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Troll Warlord / Valve

Dota 2 adds new report option for use against smurfs

For the first time ever, Valve is giving Dota 2 players a way of fighting back against smurfs.

A new post-game report option has been added to the game. In addition to being able to report players for communication abuse, players can now be reported for matchmaking abuse. According to the description, matchmaking abuse encompasses “manipulating matchmaking, boosting, or similar behavior.”

Though the matchmaking abuse option doesn’t explicitly hone in on smurfing, the function is clearly designed to tackle one of Dota 2’s most talked-about problems. Smurfing, which typically involves a player intentionally playing against weaker opponents, falls within the purview of matchmaking abuse. This follows renewed discussion regarding smurfing in Dota 2 by a number of personalities.

The change comes at an interesting time, just two weeks ahead of the launch of new animated series DOTA: Dragon’s Blood. Many are expecting the series to provide a much-needed injection of new and returning players to Dota 2, but this comes after years of Valve neglecting the new user experience to the point that players are almost guaranteed to encounter some manner of game-ruining behavior in many sessions.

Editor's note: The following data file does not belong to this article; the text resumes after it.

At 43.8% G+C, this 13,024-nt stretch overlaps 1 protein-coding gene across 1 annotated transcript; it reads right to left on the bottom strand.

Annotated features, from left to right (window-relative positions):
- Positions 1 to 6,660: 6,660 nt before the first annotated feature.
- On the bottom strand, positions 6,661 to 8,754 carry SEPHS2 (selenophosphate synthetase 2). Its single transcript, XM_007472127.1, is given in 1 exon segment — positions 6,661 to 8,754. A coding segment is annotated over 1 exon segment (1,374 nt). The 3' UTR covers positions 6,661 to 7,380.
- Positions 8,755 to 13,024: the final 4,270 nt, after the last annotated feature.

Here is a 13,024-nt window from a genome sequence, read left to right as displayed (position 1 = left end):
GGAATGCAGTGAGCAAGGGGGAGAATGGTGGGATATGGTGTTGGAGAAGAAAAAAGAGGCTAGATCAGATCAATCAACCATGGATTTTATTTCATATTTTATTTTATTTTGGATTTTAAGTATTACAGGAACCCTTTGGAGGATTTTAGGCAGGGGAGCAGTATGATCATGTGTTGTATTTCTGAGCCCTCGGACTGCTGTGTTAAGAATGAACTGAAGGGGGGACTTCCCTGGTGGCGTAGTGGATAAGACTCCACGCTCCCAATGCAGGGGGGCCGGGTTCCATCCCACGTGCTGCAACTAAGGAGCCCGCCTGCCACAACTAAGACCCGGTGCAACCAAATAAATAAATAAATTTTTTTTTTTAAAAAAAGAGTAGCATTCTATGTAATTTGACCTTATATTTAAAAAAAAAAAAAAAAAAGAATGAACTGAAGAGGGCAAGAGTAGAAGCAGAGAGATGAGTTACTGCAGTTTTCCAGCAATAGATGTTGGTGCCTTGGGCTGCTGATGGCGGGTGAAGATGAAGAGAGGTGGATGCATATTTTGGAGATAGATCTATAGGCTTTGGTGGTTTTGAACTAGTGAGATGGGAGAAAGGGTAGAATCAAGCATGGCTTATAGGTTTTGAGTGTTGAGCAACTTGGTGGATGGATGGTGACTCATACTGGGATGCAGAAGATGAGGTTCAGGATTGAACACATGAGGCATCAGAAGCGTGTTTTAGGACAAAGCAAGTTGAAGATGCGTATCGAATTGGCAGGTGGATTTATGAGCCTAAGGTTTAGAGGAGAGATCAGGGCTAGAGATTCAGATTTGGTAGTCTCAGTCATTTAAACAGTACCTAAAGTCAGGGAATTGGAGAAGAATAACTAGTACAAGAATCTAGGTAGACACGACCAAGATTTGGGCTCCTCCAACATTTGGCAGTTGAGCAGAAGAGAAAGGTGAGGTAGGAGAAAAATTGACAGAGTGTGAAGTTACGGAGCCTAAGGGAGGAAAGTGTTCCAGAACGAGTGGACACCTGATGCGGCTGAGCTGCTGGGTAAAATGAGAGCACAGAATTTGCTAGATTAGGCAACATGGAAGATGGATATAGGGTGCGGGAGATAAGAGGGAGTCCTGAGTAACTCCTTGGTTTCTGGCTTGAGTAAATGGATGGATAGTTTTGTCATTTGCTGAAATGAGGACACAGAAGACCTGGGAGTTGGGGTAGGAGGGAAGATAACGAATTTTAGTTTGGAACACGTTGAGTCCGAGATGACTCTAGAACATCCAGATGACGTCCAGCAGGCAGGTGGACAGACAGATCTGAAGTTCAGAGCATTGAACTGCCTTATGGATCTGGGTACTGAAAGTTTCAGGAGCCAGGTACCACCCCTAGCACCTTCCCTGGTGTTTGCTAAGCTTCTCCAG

It’s possible that this move is part of a scramble by Valve to try and get some of the game’s lingering problems sorted out before doors open. 

It’s unclear at this time what the punishment might be for players that are repeatedly hit with reports for matchmaking abuse. Valve has done sweeping bans on account sellers in the past, but it’s can be difficult for some systems to parse whether a player is smurfing, was underrated after their calibration games, or was simply bringin with them existing skills from other MOBAs to Dota 2.

Either way, this is a long-awaited acknowledgment of Dota 2’s smurfing problem by Valve. The big question now is what might happen as a result.

Is boosting bannable in Dota 2?

Yes, account boosting or selling is bannable according to the Steam terms of service which state users “may not reveal, share, or otherwise allow others to use your password or Account except as otherwise specifically authorized by Valve.”

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